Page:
Property Division During a Divorce Isn’t Always Clear and Dry

Bitterness resulting from the dissolution of a marriage tends to spill over into every aspect of a divorce. Although there are couples who can fairly resolve any property division issues, child custody and support issues and alimony requests without fighting, they tend to be rare. A couple may agree on several aspects, but find one is holding them up. When the issue that can’t be resolved involves property division during a divorce, the court may become involved. It’s important to note that an equitable division of property doesn’t always mean each party will end up with 50 percent.

When determining what each spouse will receive in the divorce when it comes to the property, the court looks at numerous factors. First and foremost, they consider how much each spouse contributed to the accumulation of this property and their disposal or waste of the property. The market value of each piece of property must be determined, along with the sentimental value, and the court examines the separate property of each spouse to determine its value. Property division often comes with economic consequences, and the court takes this into consideration also.

Financial security is of concern when property is divided, and the court recognizes this. They look at the need for financial security of each spouse and also how alimony may be affected by the division of the property. In some cases, when property is awarded to a spouse, they may no longer need alimony, and this must be recognized by the court. Other factors that will be considered include how much each spouse contributed directly and indirectly to the marriage and family, such as in the raising of children and the keeping of the home. Furthermore, if one spouse contributed to financing the education of the other, this is considered in the division of property.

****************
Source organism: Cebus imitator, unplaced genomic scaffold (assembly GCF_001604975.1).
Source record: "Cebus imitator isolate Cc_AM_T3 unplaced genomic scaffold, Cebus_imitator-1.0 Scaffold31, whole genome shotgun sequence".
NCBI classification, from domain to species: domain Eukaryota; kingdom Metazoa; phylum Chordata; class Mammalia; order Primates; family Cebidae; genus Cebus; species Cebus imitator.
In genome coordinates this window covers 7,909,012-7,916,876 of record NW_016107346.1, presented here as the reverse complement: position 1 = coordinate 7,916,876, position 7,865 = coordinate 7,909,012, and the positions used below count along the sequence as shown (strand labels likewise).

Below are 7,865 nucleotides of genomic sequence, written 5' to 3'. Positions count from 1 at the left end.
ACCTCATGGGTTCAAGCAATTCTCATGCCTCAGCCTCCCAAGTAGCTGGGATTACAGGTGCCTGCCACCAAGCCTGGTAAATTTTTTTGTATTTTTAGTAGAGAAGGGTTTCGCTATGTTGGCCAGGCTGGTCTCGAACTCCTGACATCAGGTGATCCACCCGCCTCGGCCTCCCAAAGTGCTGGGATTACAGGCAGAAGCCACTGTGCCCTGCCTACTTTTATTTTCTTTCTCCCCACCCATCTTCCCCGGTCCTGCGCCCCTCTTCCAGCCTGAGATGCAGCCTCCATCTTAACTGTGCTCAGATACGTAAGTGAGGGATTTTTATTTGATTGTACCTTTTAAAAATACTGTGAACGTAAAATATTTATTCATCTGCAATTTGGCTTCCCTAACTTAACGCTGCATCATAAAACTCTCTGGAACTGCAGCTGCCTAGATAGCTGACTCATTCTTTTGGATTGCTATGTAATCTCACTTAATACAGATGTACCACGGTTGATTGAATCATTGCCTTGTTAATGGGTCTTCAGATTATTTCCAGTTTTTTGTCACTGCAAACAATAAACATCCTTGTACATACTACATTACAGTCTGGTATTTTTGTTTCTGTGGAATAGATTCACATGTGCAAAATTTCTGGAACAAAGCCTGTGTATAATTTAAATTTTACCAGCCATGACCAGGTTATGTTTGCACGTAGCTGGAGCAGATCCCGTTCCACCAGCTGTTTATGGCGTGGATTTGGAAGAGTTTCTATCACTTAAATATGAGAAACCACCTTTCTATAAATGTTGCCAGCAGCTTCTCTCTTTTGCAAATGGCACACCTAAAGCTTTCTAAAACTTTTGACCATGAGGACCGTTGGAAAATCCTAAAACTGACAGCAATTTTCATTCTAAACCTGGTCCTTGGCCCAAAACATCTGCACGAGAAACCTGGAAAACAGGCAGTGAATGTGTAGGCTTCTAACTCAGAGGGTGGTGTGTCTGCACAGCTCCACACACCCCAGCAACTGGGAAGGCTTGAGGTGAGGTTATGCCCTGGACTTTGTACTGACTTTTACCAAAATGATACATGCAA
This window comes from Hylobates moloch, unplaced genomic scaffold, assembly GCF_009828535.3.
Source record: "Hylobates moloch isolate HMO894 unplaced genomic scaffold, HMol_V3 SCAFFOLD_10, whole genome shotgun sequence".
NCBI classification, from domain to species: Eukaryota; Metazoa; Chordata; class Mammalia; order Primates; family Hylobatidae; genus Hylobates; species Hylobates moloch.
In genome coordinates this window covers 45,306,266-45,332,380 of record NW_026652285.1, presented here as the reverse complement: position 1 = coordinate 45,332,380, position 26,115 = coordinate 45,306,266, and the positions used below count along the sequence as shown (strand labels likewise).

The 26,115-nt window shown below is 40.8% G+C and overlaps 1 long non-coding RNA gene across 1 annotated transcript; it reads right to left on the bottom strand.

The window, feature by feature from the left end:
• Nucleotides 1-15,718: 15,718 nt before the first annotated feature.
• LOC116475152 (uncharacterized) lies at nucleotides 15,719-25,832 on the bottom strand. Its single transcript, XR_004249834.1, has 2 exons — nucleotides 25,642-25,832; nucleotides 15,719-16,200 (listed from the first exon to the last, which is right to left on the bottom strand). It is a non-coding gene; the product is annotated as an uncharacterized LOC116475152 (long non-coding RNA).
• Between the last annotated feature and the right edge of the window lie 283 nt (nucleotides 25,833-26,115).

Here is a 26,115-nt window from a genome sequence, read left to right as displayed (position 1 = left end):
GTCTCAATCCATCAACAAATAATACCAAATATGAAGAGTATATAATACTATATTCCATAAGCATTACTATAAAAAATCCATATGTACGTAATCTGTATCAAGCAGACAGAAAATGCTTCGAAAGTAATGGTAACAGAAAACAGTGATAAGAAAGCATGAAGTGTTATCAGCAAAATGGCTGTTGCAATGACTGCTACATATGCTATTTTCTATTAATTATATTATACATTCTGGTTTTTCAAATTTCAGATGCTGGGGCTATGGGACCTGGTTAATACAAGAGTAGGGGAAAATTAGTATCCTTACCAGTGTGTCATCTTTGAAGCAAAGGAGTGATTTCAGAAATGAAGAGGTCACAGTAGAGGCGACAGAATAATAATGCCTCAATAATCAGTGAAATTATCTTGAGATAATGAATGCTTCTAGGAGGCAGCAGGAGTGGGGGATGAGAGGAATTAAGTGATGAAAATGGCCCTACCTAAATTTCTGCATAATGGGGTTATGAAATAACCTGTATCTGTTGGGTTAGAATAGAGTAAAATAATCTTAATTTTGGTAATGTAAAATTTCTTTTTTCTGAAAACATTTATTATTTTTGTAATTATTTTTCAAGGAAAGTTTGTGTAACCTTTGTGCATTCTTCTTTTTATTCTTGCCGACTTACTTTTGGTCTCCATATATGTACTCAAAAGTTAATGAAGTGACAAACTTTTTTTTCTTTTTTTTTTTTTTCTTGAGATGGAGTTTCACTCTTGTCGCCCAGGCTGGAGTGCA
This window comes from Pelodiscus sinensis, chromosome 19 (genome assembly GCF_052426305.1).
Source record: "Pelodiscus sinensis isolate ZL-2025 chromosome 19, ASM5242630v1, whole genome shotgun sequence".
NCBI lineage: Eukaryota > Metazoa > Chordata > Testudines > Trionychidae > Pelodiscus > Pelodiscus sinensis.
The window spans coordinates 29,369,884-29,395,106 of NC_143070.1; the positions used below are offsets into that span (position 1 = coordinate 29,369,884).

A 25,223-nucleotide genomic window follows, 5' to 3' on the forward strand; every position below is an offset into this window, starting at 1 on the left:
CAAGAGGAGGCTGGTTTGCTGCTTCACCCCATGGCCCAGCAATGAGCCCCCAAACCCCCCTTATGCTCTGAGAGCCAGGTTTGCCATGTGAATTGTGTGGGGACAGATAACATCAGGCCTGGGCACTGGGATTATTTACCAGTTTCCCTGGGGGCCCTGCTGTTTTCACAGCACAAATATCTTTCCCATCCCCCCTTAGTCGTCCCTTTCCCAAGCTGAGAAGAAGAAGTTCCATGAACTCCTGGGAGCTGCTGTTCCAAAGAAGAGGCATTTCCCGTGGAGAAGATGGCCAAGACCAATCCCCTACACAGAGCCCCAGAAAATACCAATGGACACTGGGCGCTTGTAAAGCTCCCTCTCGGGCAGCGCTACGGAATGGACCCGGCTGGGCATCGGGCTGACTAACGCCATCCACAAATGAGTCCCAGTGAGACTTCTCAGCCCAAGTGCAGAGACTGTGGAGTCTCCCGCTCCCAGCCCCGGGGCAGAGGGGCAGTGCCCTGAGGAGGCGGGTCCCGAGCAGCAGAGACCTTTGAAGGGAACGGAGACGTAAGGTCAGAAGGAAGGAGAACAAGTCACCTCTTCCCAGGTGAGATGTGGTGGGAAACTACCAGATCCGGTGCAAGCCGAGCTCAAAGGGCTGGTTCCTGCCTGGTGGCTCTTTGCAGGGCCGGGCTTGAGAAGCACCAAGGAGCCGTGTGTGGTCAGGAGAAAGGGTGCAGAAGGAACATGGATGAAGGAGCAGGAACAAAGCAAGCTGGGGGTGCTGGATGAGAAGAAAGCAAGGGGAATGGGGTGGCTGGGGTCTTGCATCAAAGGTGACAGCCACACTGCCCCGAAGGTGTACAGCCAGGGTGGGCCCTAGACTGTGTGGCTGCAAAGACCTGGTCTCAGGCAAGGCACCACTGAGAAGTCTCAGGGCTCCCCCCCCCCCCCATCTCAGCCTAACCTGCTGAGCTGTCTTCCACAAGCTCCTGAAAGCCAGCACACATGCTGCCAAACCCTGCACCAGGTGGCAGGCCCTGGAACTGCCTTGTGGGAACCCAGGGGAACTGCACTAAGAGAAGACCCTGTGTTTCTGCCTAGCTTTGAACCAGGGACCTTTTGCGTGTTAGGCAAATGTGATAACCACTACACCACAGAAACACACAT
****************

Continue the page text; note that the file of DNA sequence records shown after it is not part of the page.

Another factor that comes into play is whether the asset is marital or separate property. Items accumulated during the marriage are typically considered to be marital property, although there are exceptions. As so much is involved, many prefer to seek legal guidance to ensure they are treated fairly.